So when my friend (and author) Emma Grey began posting on Facebook about how she was working with fabulous ARIA-award-winning composer Sally Whitwell to turn Emma’s YA novel Unrequited into a musical, my ears pricked up and I watched the process unfold with great interest.
The musical was staged for the first time in Canberra a few months ago, to great reviews, and so I asked Emma and Sally to write a post to bring together all of those Facebook updates and share with us exactly how one goes about turning a novel into a musical.
And here it is. It’s a long one. You’ll need a cup of tea. And maybe a feather boa.
How Unrequited became a musical
Emma Grey, author
Ideas for novels hit in the strangest of places. Four years ago, I was sitting in a One Direction concert in Sydney with my then 13-year-old and her sister, enduring the piercing squeals of 20,000 screaming, infatuated fangirls. I imagined what would happen if you were a teenager dragged to a concert like that against your better musical judgement.
Maybe you were escorting your younger sister there and it was your worst nightmare… perhaps you’re a singer-songwriter yourself … and an anti-fan, and you’re ignoring the concert, minding your own business, and you’re noticed by one of the boys in the band you hate …
My daughter hated reading, but loved boy bands, and I wondered how difficult it might be to merge the two. It seemed the ideal way to show her that reading could be fun, while creating a contemporary romantic story populated by strong and driven female characters who can fall in love without losing their minds.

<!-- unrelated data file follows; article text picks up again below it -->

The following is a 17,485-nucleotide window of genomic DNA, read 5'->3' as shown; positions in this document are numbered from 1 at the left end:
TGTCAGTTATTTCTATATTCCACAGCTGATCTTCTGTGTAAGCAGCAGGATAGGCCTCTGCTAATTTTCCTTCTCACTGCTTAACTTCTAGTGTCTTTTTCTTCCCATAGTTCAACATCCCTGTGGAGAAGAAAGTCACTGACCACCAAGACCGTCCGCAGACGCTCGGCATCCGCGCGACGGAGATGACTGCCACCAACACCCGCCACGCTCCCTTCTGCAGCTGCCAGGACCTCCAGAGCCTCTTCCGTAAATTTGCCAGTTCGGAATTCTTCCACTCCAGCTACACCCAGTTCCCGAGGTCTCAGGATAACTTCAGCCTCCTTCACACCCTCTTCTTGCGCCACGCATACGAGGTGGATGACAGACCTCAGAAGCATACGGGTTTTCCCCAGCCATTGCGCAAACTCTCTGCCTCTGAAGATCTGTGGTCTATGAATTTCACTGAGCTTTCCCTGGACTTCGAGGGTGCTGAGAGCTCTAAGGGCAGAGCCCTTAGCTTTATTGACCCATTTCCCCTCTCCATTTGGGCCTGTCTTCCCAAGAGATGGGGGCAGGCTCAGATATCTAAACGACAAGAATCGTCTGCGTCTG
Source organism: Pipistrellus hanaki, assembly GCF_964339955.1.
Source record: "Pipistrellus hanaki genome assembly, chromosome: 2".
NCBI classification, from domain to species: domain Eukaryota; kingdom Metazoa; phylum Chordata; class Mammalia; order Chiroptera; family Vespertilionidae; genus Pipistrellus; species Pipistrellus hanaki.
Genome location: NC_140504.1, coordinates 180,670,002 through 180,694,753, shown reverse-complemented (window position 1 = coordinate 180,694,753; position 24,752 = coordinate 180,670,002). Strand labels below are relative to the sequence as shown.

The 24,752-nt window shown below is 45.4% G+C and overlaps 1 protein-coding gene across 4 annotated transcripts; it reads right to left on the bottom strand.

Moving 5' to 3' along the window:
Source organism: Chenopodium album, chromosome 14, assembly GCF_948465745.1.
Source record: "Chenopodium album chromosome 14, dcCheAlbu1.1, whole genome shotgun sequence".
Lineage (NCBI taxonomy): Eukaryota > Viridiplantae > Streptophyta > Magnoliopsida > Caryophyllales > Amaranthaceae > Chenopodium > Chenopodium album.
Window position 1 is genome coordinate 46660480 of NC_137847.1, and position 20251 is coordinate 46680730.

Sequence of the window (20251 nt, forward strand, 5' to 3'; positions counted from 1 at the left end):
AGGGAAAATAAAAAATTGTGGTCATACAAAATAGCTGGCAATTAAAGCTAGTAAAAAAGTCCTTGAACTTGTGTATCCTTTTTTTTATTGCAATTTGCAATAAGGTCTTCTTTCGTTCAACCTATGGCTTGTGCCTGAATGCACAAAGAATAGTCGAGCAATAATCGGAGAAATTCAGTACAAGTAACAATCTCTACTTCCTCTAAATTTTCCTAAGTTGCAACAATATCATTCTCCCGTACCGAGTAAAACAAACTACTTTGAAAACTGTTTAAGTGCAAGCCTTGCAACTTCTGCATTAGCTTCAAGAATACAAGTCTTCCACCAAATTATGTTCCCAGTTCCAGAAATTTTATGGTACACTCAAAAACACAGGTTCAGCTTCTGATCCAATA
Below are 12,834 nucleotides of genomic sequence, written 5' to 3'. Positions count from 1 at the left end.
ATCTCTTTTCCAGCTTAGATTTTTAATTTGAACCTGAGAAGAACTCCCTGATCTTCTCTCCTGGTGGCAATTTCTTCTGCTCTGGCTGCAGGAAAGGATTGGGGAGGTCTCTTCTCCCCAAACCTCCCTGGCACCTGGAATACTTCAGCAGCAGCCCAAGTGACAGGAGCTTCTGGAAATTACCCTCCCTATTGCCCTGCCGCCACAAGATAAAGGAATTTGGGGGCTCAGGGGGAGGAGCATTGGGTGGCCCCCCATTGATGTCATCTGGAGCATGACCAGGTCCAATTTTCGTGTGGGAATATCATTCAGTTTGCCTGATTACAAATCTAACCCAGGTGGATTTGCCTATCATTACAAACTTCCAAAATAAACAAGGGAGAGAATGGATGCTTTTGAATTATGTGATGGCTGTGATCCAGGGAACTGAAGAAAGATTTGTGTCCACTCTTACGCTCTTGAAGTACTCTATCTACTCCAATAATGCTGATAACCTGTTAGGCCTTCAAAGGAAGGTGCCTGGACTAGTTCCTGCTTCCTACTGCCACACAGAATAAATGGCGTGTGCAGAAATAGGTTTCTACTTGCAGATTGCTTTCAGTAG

Unrequited was self-published in 2014. Shortly after, it was picked up by a literary agent, Anjanette Fennell, who sent to 17 publishers before HarperCollins offered a two-book deal in 2017.
One of the earliest reviews of the book was from my childhood friend, duel ARIA-winning composer, Sally Whitwell. ‘This has got hit Broadway musical written all over it. All. Over. It!’ Sally wrote, in what we hope will one day become a prophetic observation.
Sally took the story and set it to some unforgettable music and we had our first workshop at St Clare’s College in Canberra this year under the expert direction of our new friend and fellow hare-brained schemer, Vanessa Johnson.
Our first review described the show as ‘a glittery, loud, proud and completely unique musical extravaganza: think cleverly worded boyband numbers, beautifully orchestrated ballads, hilariously vain pop star numbers … and heart-wrenching duets that wouldn’t be out of place on Broadway’.
While we work towards the Broadway goal (beginning with finding the next Australian high school to stage it), I’ve just completed the first draft of a sequel, with visions of a six-part series. The draft had barely left Google Docs and landed in Sally’s inbox before she’d uploaded two new songs into the cloud, beginning the creation of our second musical. Sally had initially received advice from her peers to ‘scale down’ the concept of the show to fit the small venues and ensembles that would be easier and more realistic for us to arrange … so we promptly ignored that advice and scaled it up.
We envisage the show/s in numerous guises, from an abridged ‘Unrequited Junior’ and low-budget high school musicals through to national and international touring versions, the West End, Broadway and even a Schools-Spectacular-esque stadium performance with a cast of thousands.
Then there’s the movie-musical adaptation we’re imagining, the merch, the reality TV ‘search for the stars’ idea, the ‘making of’ documentary, the songwriting scholarship for young women that we’d love to establish once this all takes off … and all the other ideas we just haven’t thought of yet.